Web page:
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Putin Won’t Like This: Ukraine Is Training a 1 Million Man Army

M777 Artillery Like in Ukraine. Image: Creative Commons.

More than five months ago, the Russian military invaded Ukraine. Now, on day 163 of the Russian invasion of Ukraine, the Russian military is still struggling to achieve its objectives.

The Ukrainian forces continue to push with their counteroffensive in the south toward Kherson.

Ukraine Has the Strategic Initiative 

The Ukrainian forces continue to push with their counteroffensive in the south toward Kherson, and now Kyiv has the strategic initiative. Moscow is relocating forces to the south in response to the Ukrainian counteroffensive but has to sacrifice its offensive operations in the Donbas.

“Ukraine is likely seizing the strategic initiative and forcing Russia to reallocate forces and reprioritize efforts in response to Ukrainian counteroffensive operations,” the Institute for the Study of War assessed in its latest operational update.

“Russian forces are also redeploying military equipment – artillery and aviation in particular – to Crimea from elsewhere in Ukraine,” the Institute for the Study of War added.

The Russian Casualty List 

The Russian military is hurting for trained soliders. Five months of war in Ukraine have taken their toll on the Russian force generation capabilities.

The Ukrainian Ministry of Defense claimed that as of Friday, Ukrainian forces have killed approximately 41,650 Russian troops (and wounded approximately thrice that number), destroyed 223 fighter, attack, and transport jets, 191 attack and transport helicopters, 1,792 tanks, 950 artillery pieces, 4,032 armored personnel carriers and infantry fighting vehicles, 260 Multiple Launch Rocket Systems (MLRS), 15 boats and cutters, 2,964 vehicles and fuel tanks, 123 anti-aircraft batteries, 742 tactical unmanned aerial systems, 83 special equipment platforms, such as bridging vehicles, and four mobile Iskander ballistic missile systems, and 180 cruise missiles shot down by the Ukrainian air defenses.

Nuclear Woes

There is currently a potential disaster in the making in Ukraine. The Russian military is occupying the Zaporizhzhia nuclear power plant, which is the largest in Europe, but the Ukrainian counteroffensive in the south is heading in that direction.

“Following five months of occupation, Russia’s intentions regarding the Zaporizhzhia Nuclear Power Plant remain unclear. However, the actions they have undertaken at the facility have likely undermined the security and safety of the plant’s normal operations,” the British Military Intelligence assessed in its daily estimate of the war.

“Russian forces are probably operating in the regions adjacent to the power station and have used artillery units based in these areas to target Ukrainian territory on the western bank of the Dnipro river,” the British Ministry of Defense stated.

There was some fighting when the Russian forces first captured the power plant in the early days of the war, endangering the facility. But now the concerns about the safety of the plant resurface because the Russian military has used the protected nature of the power plant for military operations.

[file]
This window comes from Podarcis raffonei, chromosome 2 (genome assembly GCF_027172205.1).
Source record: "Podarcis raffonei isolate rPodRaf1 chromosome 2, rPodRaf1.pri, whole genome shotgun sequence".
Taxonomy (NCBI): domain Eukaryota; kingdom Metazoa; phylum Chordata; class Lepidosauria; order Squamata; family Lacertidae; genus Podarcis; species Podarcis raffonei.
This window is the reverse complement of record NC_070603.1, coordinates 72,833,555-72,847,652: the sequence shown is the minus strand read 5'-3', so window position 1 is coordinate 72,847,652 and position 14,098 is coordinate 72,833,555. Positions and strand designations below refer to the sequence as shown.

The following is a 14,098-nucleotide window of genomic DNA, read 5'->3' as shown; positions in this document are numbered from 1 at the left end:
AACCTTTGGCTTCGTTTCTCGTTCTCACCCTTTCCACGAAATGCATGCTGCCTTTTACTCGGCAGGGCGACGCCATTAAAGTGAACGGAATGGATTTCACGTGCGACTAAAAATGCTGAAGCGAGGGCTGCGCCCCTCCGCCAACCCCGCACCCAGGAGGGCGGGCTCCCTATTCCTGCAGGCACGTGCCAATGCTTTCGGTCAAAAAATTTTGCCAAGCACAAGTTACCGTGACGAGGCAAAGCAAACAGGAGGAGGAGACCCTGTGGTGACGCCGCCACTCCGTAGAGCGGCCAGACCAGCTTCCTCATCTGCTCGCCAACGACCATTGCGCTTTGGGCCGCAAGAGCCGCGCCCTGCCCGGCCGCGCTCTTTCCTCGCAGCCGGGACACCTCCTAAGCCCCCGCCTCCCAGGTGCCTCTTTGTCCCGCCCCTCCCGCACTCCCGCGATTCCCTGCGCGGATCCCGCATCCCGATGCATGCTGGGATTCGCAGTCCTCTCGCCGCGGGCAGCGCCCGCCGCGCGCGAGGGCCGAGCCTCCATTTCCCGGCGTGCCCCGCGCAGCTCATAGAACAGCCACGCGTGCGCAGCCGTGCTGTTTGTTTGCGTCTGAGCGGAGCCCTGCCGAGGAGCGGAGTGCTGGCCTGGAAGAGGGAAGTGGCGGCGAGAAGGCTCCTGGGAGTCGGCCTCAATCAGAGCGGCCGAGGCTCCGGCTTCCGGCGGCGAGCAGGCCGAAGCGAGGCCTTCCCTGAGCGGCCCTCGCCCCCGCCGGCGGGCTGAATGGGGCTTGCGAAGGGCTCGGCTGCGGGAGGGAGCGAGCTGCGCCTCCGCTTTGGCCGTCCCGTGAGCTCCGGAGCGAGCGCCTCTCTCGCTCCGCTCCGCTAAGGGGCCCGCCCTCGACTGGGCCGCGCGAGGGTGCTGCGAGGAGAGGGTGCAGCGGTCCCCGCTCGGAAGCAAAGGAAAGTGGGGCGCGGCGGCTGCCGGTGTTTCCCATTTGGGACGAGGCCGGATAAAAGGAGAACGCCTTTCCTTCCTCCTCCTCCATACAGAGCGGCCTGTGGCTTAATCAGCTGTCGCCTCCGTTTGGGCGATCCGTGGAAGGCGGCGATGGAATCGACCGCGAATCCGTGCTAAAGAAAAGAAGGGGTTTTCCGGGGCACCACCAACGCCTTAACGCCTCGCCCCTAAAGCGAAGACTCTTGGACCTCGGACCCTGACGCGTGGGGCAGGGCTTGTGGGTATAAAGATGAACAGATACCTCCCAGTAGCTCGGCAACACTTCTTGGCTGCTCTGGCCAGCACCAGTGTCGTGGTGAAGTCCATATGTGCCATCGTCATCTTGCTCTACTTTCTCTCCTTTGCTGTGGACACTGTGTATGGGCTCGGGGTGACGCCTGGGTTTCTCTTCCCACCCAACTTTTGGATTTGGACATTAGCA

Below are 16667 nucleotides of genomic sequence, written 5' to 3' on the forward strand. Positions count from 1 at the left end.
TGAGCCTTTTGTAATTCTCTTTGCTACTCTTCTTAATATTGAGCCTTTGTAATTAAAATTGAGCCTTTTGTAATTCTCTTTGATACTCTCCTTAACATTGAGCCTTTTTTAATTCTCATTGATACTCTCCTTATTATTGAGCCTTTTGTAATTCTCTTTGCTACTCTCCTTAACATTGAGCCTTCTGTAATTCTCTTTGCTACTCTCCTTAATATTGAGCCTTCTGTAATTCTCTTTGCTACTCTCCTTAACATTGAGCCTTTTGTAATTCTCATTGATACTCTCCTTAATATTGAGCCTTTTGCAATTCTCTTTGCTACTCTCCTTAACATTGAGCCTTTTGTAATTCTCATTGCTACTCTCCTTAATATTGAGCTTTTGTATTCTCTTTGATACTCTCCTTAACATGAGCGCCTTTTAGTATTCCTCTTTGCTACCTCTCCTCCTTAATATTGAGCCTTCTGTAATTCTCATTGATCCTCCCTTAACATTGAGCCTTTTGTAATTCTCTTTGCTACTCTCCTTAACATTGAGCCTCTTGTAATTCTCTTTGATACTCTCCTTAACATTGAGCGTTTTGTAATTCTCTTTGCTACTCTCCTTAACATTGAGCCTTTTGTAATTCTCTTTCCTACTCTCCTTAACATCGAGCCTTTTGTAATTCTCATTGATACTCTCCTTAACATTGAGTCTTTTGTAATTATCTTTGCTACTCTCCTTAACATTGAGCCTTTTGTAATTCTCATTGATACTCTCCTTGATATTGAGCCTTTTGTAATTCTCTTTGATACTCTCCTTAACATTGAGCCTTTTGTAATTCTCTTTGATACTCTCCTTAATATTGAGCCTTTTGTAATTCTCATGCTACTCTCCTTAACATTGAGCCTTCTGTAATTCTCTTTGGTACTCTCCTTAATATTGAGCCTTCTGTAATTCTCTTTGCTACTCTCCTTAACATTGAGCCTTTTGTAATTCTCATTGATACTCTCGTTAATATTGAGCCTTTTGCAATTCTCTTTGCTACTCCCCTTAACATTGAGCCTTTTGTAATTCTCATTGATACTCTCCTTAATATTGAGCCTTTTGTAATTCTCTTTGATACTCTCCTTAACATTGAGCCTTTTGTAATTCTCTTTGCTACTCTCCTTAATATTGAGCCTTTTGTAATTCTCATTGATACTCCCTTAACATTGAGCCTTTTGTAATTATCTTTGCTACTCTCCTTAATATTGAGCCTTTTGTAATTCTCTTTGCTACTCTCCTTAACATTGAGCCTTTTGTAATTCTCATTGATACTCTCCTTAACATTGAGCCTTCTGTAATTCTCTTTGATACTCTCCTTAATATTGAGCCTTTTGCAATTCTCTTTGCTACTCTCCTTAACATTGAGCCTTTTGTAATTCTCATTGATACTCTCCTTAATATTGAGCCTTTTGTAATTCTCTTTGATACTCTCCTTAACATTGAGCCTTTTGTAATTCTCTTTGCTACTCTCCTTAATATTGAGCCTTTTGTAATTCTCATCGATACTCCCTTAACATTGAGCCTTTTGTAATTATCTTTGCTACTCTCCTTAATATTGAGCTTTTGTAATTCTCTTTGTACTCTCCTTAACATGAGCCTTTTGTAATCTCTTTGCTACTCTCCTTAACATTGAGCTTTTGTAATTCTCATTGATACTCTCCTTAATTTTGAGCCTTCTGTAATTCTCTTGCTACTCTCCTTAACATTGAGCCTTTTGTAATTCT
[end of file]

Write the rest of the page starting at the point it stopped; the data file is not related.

“Russian forces have probably used the wider facility area, in particular the adjacent city of Enerhodar, to rest their forces, utilising the protected status of the nuclear power plant to reduce the risk to their equipment and personnel from overnight Ukrainian attacks,” the British Military Intelligence assessed.

Training the Ukrainians 

The effort to train Ukraine’s “one million army” is going strong. A few weeks ago, Ukrainian Minister of Defense Oleksii Reznikov said in an interview that Kyiv aims to create a military force with one million troops to retake the territories occupied by the Russians. But to create such a military force, training is essential. And this is where the United Kingdom steps in.

Outgoing British Prime Minister Boris Johnson spearheaded a training initiative in which 10,000 Ukrainian troops fly to the U.K. and get combat ready in just 120 days, or four months. This effort has been going on for some time now, and more international partners have joined the British training cadre to prepare the Ukrainian troops. Canada is the latest partner to step in.

“I’m delighted that the Canadian Armed Forces will be joining the growing international effort to support the training of Ukrainian soldiers in the U.K.,” British Secretary for Defense Ben Wallace said.

“Canada’s expertise will provide a further boost to the programme and ensure that the Ukrainian men and women, coming to the U.K. to train to defend their country, will get a wide pool of experience and skills from both U.K. forces and our international partners,” Wallace added.

1945’s New Defense and National Security Columnist, Stavros Atlamazoglou is a seasoned defense journalist specializing in special operations, a Hellenic Army veteran (national service with the 575th Marine Battalion and Army HQ), and a Johns Hopkins University graduate. His work has been featured in Business InsiderSandboxx, and SOFREP.

1945’s Defense and National Security Columnist, Stavros Atlamazoglou is a seasoned defense journalist with specialized expertise in special operations, a Hellenic Army veteran (national service with the 575th Marine Battalion and Army HQ), and a Johns Hopkins University graduate. His work has been featured in Business Insider, Sandboxx, and SOFREP.